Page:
The Tribeca gallery PPOW, where Chris Ellis’s work is on view, sits around the corner from the old Mudd Club space, which in the late 1970s and early ’80s functioned as a clubhouse for New York City’s downtown demimonde. Graffiti writers from uptown and the outer boroughs mixed with art world habitués, and Keith Haring had the run of its fourth floor gallery. It was where Ellis, who began tagging trains as Daze in 1976, first showed his studio work indoors, a piece he made with Jean-Michel Basquiat for the 1981 show “Beyond Words,” curated by Leonard McGurr (a.k.a Futura) and Fred Brathwaite (a.k.a. Fab 5 Freddy).
“The Mudd Club was the first place that I ever sold a piece of work,” Ellis said at PPOW recently, his graying curls peeking out from under a knit cap. “This impromptu collaboration with Jean-Michel, where we both tagged up this piece of newsprint, and Rene Ricard bought it. I think I got 50 bucks from that, so I was happy.”
That version of New York — of artistic production abetted by cheap rent and creative permissiveness — can feel very far away. A plaque marks the spot where the Mudd Club stood; there’s a boutique hotel nearby, its sleek lobby lit by designer lamps. Ellis’s exhibition at PPOW, “Give It All You Got,” which is on view until Feb. 12, attempts to create a bridge between that fertile time in the city’s history and its current iteration: richer, pandemic buckled and more atomized. It brings together pieces from Ellis’s 40-year studio practice, and new paintings that are both mournful and exultant. They elegize, in a collision of figurative precision and emotive abstraction, the artist’s friends and contemporaries, many of whom have died, but also a feeling of wonder that has, if not entirely dissipated, been tempered by a lifetime in the city.
“A Memorial” (2020), for instance, depicts a train tunnel shrouded in icy blue darkness, a construction of the ones Ellis spent countless hours in. On its walls and the sides of a subway car he’s committed the tags of writers he’s known. For writers, the visual representation of one’s name is sacred currency, and Ellis renders each in the precise style of its originator, an affecting devotional act. They largely represent first and second generation graffiti writers — Dondi, DON1, IZ, NIC 707, Phase 2. “Each one of these guys had their own story to tell,” he said.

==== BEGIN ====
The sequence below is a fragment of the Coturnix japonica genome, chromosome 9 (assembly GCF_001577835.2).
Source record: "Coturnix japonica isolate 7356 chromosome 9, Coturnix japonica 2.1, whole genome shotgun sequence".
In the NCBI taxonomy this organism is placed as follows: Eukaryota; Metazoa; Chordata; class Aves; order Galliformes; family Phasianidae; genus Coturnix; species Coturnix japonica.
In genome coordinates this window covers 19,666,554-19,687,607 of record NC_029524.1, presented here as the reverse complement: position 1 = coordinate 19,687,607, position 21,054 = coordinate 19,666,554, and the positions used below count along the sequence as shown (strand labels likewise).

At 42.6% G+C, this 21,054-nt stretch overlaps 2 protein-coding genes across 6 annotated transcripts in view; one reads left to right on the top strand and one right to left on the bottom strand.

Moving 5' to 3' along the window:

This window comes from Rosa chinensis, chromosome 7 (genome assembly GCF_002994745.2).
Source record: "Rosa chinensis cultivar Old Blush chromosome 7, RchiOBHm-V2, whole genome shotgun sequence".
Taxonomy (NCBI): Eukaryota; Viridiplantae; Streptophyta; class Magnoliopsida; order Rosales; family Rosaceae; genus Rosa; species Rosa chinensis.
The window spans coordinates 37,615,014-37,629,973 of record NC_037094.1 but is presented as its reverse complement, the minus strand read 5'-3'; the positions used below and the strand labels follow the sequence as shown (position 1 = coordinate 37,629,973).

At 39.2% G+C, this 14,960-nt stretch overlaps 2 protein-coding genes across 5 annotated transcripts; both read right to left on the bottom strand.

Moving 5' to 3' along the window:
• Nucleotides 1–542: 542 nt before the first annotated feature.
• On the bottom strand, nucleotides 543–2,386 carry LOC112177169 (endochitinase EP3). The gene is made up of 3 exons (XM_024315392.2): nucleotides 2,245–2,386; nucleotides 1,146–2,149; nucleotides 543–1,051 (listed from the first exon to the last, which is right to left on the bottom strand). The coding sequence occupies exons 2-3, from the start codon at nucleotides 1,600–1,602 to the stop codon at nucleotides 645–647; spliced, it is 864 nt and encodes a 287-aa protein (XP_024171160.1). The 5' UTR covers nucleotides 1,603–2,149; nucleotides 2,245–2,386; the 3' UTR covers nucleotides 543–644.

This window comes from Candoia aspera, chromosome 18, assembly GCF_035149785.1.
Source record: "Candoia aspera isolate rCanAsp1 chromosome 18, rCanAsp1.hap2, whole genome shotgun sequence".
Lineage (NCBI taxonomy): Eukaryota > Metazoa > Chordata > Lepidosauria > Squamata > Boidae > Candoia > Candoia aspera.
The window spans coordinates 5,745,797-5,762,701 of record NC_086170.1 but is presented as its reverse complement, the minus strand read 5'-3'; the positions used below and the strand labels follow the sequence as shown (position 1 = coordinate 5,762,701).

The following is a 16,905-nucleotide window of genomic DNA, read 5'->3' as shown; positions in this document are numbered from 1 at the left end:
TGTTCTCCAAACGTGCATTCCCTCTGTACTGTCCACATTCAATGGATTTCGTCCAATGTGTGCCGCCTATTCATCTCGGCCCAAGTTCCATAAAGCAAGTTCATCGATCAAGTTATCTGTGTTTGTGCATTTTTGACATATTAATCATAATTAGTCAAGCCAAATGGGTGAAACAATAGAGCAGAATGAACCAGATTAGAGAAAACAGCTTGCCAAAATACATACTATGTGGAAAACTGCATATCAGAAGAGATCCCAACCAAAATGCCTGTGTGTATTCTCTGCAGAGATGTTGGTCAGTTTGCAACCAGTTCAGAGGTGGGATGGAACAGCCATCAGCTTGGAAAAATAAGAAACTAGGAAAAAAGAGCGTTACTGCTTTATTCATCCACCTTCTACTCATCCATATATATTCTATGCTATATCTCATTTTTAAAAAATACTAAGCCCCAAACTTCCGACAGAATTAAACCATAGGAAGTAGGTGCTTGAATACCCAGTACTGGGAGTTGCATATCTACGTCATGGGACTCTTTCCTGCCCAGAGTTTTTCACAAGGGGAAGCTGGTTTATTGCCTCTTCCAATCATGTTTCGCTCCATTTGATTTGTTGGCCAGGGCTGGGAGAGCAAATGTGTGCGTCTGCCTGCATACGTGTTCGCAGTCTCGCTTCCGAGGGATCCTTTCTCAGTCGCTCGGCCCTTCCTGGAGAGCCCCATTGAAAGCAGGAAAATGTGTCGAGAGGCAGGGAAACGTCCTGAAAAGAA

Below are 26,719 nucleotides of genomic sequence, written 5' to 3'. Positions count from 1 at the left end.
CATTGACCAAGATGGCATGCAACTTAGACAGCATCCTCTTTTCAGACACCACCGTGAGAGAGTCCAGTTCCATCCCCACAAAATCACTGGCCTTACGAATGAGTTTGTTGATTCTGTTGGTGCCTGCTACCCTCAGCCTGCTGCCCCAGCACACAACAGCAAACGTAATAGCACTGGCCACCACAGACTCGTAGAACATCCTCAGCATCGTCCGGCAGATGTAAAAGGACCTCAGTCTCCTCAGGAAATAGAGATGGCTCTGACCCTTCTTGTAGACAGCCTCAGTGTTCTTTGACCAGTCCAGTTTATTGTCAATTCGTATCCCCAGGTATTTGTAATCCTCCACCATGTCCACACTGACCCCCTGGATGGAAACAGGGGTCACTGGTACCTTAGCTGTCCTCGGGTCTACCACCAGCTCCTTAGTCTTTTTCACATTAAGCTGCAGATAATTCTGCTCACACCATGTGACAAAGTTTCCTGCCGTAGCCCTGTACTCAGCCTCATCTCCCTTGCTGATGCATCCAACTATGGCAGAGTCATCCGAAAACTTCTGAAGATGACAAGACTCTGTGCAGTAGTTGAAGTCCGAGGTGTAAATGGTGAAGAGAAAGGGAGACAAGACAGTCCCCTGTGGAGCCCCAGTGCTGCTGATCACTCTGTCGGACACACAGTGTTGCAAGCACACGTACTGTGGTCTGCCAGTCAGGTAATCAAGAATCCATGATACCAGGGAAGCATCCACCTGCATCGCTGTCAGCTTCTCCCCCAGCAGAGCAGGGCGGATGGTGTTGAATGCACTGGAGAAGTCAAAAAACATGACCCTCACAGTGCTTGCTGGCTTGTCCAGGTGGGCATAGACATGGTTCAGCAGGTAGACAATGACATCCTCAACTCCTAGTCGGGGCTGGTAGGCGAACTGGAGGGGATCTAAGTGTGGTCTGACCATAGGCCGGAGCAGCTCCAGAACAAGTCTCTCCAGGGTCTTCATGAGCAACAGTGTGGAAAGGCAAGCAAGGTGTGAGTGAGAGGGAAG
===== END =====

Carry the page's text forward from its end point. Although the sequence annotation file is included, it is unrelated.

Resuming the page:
The tunnel scene rises into a washy field of bright greens and vaporous pinks, as if leaving the earthly plane for something celestial. The canvas is crowned by a serious-looking respirator — Ellis’s own — that hangs over it like a halo. Ellis, 59, was one of the few graffiti writers that used a respirator while using aerosol paint, which in the ’80s could still contain lead. He credits it with saving his life. It’s a memento mori, charging the canvas with the specter of death but also salvation, ideas that for the graffitist go hand in hand; the art at once a source of peril and a lifeline.
His other recent work continues in this mode: realist, sober depictions of subway stations or the interiors of train cars dissolving into drippy splatter and intense bursts of color. They address Ellis’s split consciousness, his studio practice and his train days. In some, massive letters spelling “DAZE” creep up, interrupting the plane (As with other writers, Ellis’s nom de graf doesn’t hold special significance; he simply chose the letters he was best at rendering.)
Along with artists like Futura, Zephyr, John “Crash” Matos, Lee Quiñones, and others, Ellis is one of the surviving members of a clutch of figures that achieved recognition in that era for their innovations in aerosol art, a distinctly American expressionism that prized dexterity and bravado and eventually became a movement with global reach. The careening lines and splashy strokes in Ellis’s latest work are reminiscent of Abstract Expressionism’s muscular gestures, and are a reminder that style writing is a form of action painting).
“It very quickly took over my whole life,” Ellis said. Born in Brooklyn, he grew up in Crown Heights and began painting trains in 1976 while enrolled at the High School of Art and Design in Manhattan. “I spent a lot of time sketching and drawing and hanging out at train stations for hours waiting to photograph pieces that went by,” he said. “I knew I was creative, I didn’t know that I was calling subway painting art.”